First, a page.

Its been a while since the last blog so much to update people on. Meant to update people before now but time flies when you're having fun..
First things first, the rest of Vietnam was good. I finally escaped the madness of Hanoi and found the sanctuary of Hoi An. This a small town which has been designated a World Heritage Site an must contain the world's largest concentration of tailors. Its fairly sleepy and good place for a bit of r & r being a short cycle ride from the beach. After Hoi An I decided a trip to a desert island would be in order before tacklng Ho Chi Minh City (or Saigon as its more popularly known). Phu Quoc Island is very secluded although two days was probably enough for me, so on to Saigon.
The highlight there had to be a crawl through part of the Cu Chi Tunnels, survived/restored from the American War. I only went through about 15m or so but that was enough, it being very hot and very claustrophobic! The Vietcong must have been some mean fighting animals to survive down there. On a more sobering note, a museum about the same war had some photos showing the results of chemical warfare upon the some of the Vietnamese people. I guarentee if certain world leaders went to this museum then the world's political situation would be rather different to what it is now. Overall, I really liked Vietnam, with Hoi An being the highlight. They seem to have an unhealthy obsession with passports, particularly hotel staff (when I asked for mine back in a place I was staying in they looked at me as if I had just told them I was going to burn their house down) but, when they have stopped trying to sell you things, they are very friendly. Met some great people whilst travelling, including someone from Luxembourg (thats a first for me!)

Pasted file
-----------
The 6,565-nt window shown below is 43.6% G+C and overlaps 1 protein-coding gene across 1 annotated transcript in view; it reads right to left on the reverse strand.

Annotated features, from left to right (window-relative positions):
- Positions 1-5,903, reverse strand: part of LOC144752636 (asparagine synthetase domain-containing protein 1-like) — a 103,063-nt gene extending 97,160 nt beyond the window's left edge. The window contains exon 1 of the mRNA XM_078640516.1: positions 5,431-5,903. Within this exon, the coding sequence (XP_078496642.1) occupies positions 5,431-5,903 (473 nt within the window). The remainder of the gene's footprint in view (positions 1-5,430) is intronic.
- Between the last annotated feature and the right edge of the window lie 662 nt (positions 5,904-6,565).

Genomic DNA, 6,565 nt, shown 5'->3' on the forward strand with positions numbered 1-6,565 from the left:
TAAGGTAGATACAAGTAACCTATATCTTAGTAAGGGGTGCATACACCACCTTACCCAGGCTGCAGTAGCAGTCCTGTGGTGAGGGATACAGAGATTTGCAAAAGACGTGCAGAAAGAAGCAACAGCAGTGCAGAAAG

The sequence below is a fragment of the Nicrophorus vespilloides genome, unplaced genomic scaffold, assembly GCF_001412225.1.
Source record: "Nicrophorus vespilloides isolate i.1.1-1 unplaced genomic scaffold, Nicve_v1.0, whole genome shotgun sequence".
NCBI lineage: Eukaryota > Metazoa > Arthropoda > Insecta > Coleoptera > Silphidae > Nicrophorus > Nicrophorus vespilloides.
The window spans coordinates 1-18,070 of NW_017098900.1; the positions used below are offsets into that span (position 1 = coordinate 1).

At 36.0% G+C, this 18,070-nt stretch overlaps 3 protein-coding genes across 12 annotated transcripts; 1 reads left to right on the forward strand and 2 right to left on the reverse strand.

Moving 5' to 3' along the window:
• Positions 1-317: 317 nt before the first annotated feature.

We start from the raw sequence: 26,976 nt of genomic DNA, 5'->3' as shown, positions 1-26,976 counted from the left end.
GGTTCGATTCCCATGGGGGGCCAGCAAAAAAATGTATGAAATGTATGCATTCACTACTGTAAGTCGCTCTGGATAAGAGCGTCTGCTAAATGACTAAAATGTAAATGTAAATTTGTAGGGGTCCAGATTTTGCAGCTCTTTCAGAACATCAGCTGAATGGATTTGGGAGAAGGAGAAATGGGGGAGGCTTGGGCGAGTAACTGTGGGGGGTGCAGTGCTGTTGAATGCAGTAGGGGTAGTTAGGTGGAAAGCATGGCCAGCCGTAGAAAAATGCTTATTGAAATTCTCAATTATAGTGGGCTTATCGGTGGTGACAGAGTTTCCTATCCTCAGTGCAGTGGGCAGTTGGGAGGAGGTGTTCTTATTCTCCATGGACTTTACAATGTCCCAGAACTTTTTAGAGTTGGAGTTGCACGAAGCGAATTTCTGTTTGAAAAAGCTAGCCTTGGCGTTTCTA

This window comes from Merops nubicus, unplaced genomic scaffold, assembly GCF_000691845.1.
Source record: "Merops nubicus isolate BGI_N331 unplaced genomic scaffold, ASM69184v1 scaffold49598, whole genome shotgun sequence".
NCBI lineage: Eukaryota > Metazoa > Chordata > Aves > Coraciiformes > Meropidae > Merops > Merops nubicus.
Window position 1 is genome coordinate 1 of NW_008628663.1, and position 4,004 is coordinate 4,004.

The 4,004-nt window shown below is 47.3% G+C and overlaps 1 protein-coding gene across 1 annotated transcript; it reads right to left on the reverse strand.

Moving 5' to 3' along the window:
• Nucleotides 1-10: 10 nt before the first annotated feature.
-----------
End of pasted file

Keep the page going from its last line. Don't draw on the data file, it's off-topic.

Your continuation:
It was a very beautiful country, but not as stunning as the Nepal Himalaya. I have just returned from a trek to Everest Base Camp and a height of around 5,200m. It was probably the hardest thing I have ever done. The walking was tough, due to a lot of steep climbs, as you would expect. But it is the altitude which really gets you, and the lack of oxygen. It makes something which is already very hard, even harder. But it was worth it for the views, not just of of Everest but other mountains as well, including Lhotse, Nhupse, Thamserku and Ama Dablum. Everest looks massive from very long way away so when you get closer and it is still towering over these other peaks then you really appreciate what it takes to get up it.
Reaching Everest Base Camp was a great feeling but not as good as finishing the trek and getting back to proper hotel in Kathmandu. When I say proper hotel, I am using the term lightly (the water in some rooms was aa dodgly shade of yellow). But toilets in rooms are a rare occurence in the hills. Kathmandu itself is an eye opener. And at the moment its a bit of a political melting pot as the Maoists are having a power-struggle with the Government. We actually saw a bit of a riot down in the street near our hotel (admiteddly from the safety of a hotel window). Fun, but I am equipped at dodging such occurences , living in the north east.
Am now in Pokhara but have been told there will be a power cut soon (this is apparently a regular occurence!) so will have to go now. But hope everyone back home is ok and looking forward to the election (!!) And more importantly, the second leg of the Europa league semi final on Thursday which, depending on the result, may cause me to re-route my homeward journey via Hamburg.
Anyway, have fun, and speak to you all soon,